Open Access Dissertation
Date of Award
This study examines the nature and number of character portrayals in broadcast entertainment programming. More specifically, the portrayals of African American characters are examined and compared to Caucasian portrayals. The goal of this study is to determine what, if any, stereotypes may still be prevalent on broadcast television and if there are any discrepancies between portrayals of African American and Caucasian characters.
A content analysis methodology was utilized to code 577 character occurrences from broadcast television entertainment programs popular with African Americans and Caucasian audiences. Each character occurrence was evaluated using thirty-two schematic differential items with regard to portrayal attributes, physical characteristics, behavioral characteristics, appearance characteristics, and the five factor model of personality elements. T-test and z-score analysis were used to determine significant differences between items.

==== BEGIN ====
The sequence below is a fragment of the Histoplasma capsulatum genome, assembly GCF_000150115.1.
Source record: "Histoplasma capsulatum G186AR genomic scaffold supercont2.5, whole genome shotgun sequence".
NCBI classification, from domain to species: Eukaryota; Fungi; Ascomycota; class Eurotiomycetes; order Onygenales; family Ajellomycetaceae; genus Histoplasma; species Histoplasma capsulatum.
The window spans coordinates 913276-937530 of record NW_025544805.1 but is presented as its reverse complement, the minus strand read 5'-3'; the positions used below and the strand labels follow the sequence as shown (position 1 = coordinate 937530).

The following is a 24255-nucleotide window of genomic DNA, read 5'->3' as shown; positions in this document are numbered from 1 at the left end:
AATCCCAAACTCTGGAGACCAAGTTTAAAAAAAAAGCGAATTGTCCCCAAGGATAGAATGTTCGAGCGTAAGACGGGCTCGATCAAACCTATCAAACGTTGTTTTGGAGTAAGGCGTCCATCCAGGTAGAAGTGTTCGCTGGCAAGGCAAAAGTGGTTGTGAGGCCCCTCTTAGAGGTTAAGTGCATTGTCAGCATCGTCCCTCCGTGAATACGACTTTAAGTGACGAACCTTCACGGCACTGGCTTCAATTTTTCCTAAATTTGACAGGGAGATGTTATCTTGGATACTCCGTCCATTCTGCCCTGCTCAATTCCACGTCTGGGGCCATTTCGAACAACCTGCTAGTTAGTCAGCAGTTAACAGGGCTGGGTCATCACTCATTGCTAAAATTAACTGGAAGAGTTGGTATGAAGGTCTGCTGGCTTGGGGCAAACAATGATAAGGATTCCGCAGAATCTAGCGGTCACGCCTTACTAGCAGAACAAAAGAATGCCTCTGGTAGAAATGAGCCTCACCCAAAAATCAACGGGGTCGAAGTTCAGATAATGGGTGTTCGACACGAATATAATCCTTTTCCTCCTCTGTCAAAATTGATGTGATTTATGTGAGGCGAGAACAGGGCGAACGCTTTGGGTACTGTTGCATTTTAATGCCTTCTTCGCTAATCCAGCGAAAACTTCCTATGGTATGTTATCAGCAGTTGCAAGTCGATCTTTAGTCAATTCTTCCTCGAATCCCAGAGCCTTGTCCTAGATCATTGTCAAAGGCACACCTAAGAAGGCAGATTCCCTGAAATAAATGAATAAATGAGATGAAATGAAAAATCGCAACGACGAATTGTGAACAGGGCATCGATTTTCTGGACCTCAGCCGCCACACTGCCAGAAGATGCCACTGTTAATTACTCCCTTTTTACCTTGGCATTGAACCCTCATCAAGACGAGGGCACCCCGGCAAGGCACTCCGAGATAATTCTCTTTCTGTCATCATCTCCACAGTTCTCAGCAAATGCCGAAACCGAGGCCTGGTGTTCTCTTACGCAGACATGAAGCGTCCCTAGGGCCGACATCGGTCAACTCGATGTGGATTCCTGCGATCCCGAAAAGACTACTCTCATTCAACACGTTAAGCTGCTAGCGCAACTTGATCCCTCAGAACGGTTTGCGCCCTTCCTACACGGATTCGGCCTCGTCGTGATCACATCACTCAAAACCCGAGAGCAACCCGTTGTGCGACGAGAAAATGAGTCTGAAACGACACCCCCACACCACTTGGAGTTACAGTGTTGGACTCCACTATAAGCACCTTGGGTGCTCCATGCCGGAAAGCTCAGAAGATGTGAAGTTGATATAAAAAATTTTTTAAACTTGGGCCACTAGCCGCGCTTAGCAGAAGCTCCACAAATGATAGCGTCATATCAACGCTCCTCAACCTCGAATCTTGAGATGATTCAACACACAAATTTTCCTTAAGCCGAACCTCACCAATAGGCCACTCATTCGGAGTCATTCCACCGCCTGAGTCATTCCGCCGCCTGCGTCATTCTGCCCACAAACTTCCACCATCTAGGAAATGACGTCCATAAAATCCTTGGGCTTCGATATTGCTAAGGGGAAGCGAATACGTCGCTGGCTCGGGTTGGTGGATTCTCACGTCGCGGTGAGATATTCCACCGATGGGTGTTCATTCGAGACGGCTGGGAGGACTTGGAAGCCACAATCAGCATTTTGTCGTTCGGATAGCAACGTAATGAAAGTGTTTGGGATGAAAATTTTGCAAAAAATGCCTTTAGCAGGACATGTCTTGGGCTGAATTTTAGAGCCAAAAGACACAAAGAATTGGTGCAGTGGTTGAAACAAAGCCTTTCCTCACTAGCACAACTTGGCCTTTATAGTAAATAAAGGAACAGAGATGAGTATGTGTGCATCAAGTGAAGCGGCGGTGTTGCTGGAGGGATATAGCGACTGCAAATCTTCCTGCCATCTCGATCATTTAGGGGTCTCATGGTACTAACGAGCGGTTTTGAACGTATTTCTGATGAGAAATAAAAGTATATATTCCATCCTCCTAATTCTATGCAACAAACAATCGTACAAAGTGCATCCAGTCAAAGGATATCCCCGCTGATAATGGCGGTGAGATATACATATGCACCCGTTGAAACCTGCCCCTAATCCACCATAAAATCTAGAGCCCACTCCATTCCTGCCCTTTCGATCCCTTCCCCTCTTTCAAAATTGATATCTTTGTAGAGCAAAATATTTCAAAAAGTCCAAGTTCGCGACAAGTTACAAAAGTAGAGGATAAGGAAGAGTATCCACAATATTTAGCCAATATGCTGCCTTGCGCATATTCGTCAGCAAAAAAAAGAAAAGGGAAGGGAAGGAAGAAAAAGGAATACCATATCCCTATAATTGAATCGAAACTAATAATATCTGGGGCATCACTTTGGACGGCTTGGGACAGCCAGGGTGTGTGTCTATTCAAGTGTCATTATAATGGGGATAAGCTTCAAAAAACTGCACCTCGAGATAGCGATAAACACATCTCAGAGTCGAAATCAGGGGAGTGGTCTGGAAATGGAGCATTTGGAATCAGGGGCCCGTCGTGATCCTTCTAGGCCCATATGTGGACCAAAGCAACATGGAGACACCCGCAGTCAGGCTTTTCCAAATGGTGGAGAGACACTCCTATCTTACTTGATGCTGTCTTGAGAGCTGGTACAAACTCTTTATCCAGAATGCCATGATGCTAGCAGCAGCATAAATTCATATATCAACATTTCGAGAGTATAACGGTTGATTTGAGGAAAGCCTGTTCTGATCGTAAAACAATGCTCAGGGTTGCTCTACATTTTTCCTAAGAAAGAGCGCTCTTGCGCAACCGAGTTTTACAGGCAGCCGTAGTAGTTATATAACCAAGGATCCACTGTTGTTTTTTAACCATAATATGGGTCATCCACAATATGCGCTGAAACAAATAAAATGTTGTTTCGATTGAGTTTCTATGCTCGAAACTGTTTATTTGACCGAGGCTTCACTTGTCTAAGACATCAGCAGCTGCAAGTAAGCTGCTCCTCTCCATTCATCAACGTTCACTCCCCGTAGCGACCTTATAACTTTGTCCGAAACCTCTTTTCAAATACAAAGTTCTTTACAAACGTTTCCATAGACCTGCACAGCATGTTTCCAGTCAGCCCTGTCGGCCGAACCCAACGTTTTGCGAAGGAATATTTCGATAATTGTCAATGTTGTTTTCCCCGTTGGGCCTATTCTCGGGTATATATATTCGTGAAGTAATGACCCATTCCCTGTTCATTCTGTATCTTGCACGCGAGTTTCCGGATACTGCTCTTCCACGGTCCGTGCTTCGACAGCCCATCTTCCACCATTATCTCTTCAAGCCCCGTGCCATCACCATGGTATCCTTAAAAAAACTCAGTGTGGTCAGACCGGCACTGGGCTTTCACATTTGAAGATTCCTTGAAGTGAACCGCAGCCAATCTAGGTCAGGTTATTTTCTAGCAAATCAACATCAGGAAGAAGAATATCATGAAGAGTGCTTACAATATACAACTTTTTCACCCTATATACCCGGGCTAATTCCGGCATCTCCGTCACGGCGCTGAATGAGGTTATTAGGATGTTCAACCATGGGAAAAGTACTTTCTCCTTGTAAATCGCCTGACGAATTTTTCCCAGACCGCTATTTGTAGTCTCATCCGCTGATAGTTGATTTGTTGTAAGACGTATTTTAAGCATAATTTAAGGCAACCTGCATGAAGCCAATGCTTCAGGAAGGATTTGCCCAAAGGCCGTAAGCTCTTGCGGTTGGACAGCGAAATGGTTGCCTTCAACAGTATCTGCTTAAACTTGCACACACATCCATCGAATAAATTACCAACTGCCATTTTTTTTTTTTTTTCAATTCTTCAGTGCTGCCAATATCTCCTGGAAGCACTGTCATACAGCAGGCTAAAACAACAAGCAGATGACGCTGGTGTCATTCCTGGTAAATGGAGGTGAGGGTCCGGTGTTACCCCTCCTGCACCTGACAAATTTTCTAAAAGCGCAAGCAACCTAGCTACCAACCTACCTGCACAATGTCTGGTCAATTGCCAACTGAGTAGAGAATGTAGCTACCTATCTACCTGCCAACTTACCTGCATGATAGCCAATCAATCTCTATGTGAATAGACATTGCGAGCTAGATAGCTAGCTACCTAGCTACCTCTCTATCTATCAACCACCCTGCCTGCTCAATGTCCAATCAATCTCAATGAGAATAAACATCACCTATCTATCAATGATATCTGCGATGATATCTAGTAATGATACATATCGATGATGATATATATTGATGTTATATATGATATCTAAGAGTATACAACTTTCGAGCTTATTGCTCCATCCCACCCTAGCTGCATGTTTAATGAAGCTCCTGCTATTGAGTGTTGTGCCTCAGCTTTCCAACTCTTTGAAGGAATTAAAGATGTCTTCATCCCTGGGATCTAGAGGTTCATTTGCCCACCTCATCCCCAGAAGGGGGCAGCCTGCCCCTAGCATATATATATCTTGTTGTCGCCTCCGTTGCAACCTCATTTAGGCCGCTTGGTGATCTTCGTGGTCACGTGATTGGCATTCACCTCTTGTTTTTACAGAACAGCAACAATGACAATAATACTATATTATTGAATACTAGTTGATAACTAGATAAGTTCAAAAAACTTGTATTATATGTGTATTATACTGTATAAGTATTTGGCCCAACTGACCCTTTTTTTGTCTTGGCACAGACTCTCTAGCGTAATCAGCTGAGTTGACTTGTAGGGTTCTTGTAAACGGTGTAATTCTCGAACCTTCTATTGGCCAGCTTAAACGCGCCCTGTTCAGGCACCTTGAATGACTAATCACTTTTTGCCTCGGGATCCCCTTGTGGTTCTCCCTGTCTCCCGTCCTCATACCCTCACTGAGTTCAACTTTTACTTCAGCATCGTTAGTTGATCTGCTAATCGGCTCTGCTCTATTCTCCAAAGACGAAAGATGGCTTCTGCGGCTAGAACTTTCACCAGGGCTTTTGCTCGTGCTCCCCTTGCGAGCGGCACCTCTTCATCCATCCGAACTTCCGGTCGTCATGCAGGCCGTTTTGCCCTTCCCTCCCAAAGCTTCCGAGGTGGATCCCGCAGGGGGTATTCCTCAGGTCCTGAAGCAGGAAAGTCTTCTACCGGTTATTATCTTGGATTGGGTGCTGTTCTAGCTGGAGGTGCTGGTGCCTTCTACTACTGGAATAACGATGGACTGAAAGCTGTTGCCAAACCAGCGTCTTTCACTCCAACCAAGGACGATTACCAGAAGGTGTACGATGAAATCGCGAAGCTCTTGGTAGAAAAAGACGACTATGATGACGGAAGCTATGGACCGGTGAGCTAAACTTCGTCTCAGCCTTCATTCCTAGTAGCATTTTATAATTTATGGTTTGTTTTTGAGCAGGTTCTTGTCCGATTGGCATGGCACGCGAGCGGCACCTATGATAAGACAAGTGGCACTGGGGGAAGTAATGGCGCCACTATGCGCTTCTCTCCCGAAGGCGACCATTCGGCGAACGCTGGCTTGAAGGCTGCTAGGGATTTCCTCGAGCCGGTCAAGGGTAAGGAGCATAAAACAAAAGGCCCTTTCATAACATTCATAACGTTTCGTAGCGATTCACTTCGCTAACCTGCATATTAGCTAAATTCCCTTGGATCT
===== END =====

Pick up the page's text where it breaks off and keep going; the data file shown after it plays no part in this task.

Results determined that African American characters were not portrayed in a negative manner when compared to Caucasian characters. African American characters were underrepresented on television but were within 2% of their population rate. However, in programming watched by African Americans, they were overrepresented. The most common significantly different characteristics found between African American and Caucasian characters on broadcast entertainment programming were hair color, skin color, amount of makeup and amount of accessories.
Burke, Scott Evan, "A Comparative Content Analysis Of African American And Caucasian Role Portrayals In Broadcast Television Entertainment Programming" (2015). Wayne State University Dissertations. 1306.